A single word or image can mean different things to different readers.
A lot of people are trying to write fiction in English as their second language. Good luck with that.
When Joseph Conrad's Nostromo was first published in 1904, many of the words used in the text must have been unfamiliar to the general public. The common folk of the neighborhood, peons of the estancias, vaqueros of the seaboard plains, tame Indians coming miles to market with a bundle of sugar-cane or a basket of maize worth … Continue reading Do you have to understand every word?
An intriguing story by Susan Barker appeared on the pages of The Los Angeles Review of Books titled "Should Ethnicity Limit What a Fiction Writer Can Write?". The article relates the authors experiences of a recent book tour she made in China after publishing her book The Incarnations set in modern China. The author is … Continue reading Write Not What You Are Not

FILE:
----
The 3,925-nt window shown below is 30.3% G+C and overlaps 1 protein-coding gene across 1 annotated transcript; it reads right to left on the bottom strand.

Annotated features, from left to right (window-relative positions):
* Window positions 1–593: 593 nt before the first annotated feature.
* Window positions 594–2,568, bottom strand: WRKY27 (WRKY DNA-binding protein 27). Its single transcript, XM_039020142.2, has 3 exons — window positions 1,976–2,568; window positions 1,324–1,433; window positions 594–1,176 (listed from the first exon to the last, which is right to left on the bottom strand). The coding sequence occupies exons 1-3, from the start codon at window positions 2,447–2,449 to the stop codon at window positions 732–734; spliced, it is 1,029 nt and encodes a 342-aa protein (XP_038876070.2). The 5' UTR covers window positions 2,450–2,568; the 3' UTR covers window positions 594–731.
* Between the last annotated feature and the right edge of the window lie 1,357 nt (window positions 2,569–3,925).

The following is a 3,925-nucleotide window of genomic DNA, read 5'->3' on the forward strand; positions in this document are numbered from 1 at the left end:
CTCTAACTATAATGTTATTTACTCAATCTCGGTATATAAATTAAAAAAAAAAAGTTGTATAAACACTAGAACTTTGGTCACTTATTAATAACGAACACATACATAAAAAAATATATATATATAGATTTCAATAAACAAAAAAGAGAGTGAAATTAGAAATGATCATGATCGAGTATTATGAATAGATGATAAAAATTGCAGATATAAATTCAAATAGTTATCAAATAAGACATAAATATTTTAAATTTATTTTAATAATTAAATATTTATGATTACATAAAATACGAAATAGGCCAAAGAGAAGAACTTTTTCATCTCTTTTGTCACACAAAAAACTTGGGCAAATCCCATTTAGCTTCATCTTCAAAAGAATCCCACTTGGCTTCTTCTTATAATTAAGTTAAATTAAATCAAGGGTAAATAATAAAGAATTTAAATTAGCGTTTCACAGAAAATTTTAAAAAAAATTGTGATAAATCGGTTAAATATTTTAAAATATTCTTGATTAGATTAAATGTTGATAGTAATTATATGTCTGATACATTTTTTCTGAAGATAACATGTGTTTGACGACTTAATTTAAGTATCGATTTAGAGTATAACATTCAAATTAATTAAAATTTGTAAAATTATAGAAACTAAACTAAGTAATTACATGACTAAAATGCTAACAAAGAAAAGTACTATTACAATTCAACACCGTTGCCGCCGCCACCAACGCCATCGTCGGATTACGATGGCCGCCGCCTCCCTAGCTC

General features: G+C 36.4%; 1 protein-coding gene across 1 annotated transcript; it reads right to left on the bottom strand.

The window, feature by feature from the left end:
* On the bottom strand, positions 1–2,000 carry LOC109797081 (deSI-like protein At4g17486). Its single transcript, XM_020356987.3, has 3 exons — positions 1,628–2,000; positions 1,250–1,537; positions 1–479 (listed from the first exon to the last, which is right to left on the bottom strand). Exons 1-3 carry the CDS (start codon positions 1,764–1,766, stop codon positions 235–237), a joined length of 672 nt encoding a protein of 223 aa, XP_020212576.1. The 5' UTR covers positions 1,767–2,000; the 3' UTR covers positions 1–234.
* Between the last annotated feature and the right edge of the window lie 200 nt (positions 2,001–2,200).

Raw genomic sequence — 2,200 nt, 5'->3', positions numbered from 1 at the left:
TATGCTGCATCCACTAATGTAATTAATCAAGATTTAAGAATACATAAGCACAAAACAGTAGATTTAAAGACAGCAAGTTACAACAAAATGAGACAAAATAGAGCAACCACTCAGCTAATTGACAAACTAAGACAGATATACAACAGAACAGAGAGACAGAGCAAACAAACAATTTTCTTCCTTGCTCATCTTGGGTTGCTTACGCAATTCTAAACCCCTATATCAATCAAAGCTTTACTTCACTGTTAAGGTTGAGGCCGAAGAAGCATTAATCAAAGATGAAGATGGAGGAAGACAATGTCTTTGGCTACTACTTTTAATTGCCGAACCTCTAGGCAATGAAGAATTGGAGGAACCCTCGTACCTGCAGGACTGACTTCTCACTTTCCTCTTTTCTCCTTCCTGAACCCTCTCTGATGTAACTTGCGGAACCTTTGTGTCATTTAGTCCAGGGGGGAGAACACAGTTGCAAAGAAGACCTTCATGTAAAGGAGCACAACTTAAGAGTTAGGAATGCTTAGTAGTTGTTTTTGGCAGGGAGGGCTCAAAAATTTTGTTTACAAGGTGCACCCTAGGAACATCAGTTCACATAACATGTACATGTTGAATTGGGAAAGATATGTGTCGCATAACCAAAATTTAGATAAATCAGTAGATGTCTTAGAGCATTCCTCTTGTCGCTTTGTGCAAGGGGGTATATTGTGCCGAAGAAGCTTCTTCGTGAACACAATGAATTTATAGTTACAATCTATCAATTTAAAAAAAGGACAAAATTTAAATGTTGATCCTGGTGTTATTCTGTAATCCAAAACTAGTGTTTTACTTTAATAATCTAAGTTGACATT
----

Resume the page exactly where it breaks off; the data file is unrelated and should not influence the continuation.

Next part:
I am a born story teller. I love to tell stories. That alone, sadly, does not make me a publishable writer. Before I write, I must read. Before I read, I must learn to read. I moved to Scotland when I was eight years old, soon moved to the US, then returned to Japan in … Continue reading Reading in a Second Language